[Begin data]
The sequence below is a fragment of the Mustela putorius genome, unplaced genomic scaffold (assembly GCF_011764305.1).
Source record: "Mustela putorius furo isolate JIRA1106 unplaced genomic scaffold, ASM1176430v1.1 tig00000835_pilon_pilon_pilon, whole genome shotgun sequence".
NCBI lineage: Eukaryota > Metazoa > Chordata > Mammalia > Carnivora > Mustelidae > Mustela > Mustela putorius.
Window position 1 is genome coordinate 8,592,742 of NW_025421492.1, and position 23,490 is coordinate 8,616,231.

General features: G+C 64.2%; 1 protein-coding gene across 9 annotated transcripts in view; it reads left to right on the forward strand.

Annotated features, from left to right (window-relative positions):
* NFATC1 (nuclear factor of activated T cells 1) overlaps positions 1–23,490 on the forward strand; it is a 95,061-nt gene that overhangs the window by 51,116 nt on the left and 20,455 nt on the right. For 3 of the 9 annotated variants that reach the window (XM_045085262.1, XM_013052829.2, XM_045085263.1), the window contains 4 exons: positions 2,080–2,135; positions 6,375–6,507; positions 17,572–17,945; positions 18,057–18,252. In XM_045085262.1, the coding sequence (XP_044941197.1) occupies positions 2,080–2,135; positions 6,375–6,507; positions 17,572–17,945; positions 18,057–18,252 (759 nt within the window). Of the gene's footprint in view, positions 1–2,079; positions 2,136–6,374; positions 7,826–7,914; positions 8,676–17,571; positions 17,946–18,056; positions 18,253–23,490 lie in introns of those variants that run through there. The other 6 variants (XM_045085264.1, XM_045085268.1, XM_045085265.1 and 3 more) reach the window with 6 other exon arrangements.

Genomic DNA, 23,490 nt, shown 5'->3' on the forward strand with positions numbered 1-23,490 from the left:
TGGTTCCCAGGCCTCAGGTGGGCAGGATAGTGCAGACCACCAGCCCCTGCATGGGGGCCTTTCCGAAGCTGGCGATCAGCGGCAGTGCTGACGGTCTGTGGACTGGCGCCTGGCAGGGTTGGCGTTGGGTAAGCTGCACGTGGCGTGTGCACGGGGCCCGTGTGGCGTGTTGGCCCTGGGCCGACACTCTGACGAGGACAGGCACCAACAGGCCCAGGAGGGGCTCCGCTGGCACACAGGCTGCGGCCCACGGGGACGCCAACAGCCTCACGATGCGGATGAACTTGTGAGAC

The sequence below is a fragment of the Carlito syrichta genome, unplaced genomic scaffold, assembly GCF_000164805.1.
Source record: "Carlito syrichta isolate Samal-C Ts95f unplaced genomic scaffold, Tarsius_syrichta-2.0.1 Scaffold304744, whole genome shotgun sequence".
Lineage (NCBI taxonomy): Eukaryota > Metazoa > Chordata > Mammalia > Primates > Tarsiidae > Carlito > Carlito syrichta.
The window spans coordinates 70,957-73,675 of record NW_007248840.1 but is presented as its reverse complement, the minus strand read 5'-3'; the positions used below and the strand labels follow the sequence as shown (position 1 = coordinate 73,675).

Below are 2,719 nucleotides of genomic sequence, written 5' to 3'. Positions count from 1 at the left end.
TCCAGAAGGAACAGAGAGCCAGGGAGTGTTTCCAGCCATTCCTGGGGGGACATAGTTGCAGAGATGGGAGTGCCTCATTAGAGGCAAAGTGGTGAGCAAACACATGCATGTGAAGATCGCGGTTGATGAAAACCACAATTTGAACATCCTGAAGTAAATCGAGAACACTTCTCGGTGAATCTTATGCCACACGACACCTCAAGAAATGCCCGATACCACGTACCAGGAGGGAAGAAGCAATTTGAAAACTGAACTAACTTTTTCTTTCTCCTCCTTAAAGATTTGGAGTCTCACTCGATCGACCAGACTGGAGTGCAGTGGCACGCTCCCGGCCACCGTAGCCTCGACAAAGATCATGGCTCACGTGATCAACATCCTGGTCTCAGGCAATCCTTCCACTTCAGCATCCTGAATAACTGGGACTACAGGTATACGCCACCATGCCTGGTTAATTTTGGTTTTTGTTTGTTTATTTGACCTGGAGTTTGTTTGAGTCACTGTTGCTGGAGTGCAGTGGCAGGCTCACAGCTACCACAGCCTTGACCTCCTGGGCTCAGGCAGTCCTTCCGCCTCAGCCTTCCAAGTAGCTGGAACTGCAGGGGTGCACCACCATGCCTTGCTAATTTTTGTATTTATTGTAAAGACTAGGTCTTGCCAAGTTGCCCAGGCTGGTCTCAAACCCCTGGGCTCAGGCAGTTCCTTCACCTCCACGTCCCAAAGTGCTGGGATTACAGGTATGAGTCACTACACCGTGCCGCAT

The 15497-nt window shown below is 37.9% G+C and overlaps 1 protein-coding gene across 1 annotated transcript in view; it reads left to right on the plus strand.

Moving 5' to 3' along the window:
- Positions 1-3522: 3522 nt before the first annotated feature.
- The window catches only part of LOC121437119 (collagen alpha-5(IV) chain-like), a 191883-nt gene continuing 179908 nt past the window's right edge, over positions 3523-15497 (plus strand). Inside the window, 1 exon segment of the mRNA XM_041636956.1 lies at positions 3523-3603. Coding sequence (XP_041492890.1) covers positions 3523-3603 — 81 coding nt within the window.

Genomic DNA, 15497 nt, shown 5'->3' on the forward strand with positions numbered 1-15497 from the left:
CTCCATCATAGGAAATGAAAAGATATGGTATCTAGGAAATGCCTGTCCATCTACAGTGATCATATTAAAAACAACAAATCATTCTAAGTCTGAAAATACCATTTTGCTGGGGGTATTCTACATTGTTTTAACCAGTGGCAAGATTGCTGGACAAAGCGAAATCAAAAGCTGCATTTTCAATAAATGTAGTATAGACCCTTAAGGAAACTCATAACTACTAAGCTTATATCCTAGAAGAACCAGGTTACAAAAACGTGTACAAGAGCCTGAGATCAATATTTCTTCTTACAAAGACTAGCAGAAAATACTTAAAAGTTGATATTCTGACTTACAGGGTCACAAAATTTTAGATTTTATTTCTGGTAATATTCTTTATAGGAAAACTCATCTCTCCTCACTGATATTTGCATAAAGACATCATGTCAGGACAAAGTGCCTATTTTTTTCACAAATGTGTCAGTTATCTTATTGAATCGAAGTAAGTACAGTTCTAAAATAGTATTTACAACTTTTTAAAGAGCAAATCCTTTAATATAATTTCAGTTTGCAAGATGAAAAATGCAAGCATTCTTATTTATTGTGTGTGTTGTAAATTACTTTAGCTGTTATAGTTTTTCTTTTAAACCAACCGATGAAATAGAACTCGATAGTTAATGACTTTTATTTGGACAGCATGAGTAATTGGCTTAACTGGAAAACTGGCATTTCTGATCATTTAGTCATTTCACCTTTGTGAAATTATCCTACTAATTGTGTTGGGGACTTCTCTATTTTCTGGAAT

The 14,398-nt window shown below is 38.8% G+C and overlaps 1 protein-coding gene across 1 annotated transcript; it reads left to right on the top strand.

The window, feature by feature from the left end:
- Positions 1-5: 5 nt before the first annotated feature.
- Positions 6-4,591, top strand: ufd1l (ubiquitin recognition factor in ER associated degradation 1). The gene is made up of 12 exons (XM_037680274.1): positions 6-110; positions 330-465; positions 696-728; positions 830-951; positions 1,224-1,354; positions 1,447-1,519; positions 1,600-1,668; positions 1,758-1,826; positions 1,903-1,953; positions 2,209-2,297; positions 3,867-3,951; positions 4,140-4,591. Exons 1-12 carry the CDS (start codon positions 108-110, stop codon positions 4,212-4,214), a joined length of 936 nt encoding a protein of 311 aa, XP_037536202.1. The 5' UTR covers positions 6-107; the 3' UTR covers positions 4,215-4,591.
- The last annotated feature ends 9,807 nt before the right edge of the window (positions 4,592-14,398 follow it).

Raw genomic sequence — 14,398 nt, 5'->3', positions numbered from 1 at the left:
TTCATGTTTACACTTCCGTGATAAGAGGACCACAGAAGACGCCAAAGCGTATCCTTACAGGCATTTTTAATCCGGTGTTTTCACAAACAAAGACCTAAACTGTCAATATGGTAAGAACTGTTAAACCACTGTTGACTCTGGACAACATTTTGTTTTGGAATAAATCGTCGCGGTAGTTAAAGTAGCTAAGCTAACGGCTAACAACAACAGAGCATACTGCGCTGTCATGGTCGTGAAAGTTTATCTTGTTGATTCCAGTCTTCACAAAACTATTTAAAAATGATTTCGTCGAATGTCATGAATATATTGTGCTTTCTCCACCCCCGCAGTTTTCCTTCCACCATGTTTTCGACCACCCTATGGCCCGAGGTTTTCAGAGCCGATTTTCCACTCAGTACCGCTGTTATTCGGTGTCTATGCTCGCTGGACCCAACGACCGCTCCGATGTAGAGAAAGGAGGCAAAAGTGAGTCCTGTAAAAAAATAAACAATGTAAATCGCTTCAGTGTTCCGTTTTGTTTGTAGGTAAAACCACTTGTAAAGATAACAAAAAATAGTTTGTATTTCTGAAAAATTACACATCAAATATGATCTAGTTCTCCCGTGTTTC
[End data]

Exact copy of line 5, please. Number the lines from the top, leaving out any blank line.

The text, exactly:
General features: G+C 64.2%; 1 protein-coding gene across 9 annotated transcripts in view; it reads left to right on the forward strand.